Q: I've seen many advertisements suggesting that investors should ditch stocks and bonds in favor of gold and silver. Is this a good idea?
Gold and silver work well as a store of value. There's a finite amount of gold and silver in the world, so their value tends to keep up with inflation, for example. However, a store of value and a good investment are two different things.
I tend to agree with Warren Buffett's biggest issue with gold and other precious metals as investments: They are "unproductive asset[s]." Specifically, gold doesn't create wealth. Its value is simply whatever the market says it is, but over time, one ounce of gold will still be one ounce of gold.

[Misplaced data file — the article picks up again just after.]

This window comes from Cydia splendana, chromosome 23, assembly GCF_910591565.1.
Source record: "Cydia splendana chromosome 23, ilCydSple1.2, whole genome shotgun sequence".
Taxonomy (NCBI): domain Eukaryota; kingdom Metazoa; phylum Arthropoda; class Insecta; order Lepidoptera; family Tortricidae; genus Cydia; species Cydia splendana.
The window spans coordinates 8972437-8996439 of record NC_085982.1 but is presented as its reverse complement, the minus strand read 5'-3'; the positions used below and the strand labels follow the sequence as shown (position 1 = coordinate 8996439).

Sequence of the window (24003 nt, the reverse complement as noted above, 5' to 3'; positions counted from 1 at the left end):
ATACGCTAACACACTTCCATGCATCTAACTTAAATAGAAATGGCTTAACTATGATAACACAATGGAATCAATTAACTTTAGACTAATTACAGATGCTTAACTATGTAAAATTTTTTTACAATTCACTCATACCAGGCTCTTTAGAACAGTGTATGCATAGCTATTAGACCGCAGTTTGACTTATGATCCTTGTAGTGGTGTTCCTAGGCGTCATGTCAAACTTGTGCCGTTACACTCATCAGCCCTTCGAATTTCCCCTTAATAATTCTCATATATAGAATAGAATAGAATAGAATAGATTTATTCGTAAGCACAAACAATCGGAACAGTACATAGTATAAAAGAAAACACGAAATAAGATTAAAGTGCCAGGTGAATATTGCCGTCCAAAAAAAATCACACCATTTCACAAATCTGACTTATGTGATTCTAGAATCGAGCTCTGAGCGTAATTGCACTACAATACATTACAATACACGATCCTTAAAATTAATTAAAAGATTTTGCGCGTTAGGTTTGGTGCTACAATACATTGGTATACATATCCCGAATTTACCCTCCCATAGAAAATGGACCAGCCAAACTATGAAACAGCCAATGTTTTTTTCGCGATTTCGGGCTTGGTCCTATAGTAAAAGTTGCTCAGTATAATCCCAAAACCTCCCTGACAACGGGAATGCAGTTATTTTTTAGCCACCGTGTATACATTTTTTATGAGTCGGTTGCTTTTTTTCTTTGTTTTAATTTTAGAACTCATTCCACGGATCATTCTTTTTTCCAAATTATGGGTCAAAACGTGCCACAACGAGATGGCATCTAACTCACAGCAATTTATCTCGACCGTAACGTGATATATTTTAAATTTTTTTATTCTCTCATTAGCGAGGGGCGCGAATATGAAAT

Meanwhile, stocks represent companies that generate returns, which can in turn be invested. If you buy 100 shares of a stock that pays a dividend, reinvesting those dividends could turn those 100 shares into 200 shares or more over time, in addition to any appreciation of the share price.
In other words, stocks and bonds are valuable because of the income they can generate (either immediately or over time) for their owners. Gold's value is based solely on what someone else is willing to pay for it.
To be clear, I'm not suggesting that people shouldn't buy gold and silver at all. In fact, I have some of my own money in precious metals, mainly as a hedge against inflation. During periods of high inflation, it's entirely possible, if not likely, that gold and silver will outperform stocks. However, over time, you're better off keeping your money in a diverse portfolio of productive assets like stocks, bonds, real estate, and other things that generate returns that can compound or be used as income.